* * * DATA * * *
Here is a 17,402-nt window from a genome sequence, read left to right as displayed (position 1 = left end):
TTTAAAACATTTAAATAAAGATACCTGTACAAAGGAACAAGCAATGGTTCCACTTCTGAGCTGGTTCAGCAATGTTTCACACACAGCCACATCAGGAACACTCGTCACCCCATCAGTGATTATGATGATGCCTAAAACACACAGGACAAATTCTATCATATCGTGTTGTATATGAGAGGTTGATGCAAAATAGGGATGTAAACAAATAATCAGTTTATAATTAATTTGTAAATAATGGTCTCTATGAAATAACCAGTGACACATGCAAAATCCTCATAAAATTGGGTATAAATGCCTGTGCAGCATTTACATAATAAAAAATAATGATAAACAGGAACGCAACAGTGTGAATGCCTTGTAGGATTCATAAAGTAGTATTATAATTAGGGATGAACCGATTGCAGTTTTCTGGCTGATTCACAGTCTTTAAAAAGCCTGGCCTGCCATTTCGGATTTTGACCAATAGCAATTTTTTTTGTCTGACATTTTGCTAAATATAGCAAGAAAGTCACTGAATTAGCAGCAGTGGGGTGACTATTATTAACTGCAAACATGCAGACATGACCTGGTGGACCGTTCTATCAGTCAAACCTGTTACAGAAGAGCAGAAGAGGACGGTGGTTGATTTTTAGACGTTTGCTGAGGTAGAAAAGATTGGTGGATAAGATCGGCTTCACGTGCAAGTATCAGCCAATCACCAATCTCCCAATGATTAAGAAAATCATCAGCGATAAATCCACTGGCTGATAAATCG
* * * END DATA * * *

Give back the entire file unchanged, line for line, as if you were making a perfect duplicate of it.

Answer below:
Here is a 17,402-nt window from a genome sequence, read left to right as displayed (position 1 = left end):
TTTAAAACATTTAAATAAAGATACCTGTACAAAGGAACAAGCAATGGTTCCACTTCTGAGCTGGTTCAGCAATGTTTCACACACAGCCACATCAGGAACACTCGTCACCCCATCAGTGATTATGATGATGCCTAAAACACACAGGACAAATTCTATCATATCGTGTTGTATATGAGAGGTTGATGCAAAATAGGGATGTAAACAAATAATCAGTTTATAATTAATTTGTAAATAATGGTCTCTATGAAATAACCAGTGACACATGCAAAATCCTCATAAAATTGGGTATAAATGCCTGTGCAGCATTTACATAATAAAAAATAATGATAAACAGGAACGCAACAGTGTGAATGCCTTGTAGGATTCATAAAGTAGTATTATAATTAGGGATGAACCGATTGCAGTTTTCTGGCTGATTCACAGTCTTTAAAAAGCCTGGCCTGCCATTTCGGATTTTGACCAATAGCAATTTTTTTTGTCTGACATTTTGCTAAATATAGCAAGAAAGTCACTGAATTAGCAGCAGTGGGGTGACTATTATTAACTGCAAACATGCAGACATGACCTGGTGGACCGTTCTATCAGTCAAACCTGTTACAGAAGAGCAGAAGAGGACGGTGGTTGATTTTTAGACGTTTGCTGAGGTAGAAAAGATTGGTGGATAAGATCGGCTTCACGTGCAAGTATCAGCCAATCACCAATCTCCCAATGATTAAGAAAATCATCAGCGATAAATCCACTGGCTGATAAATCG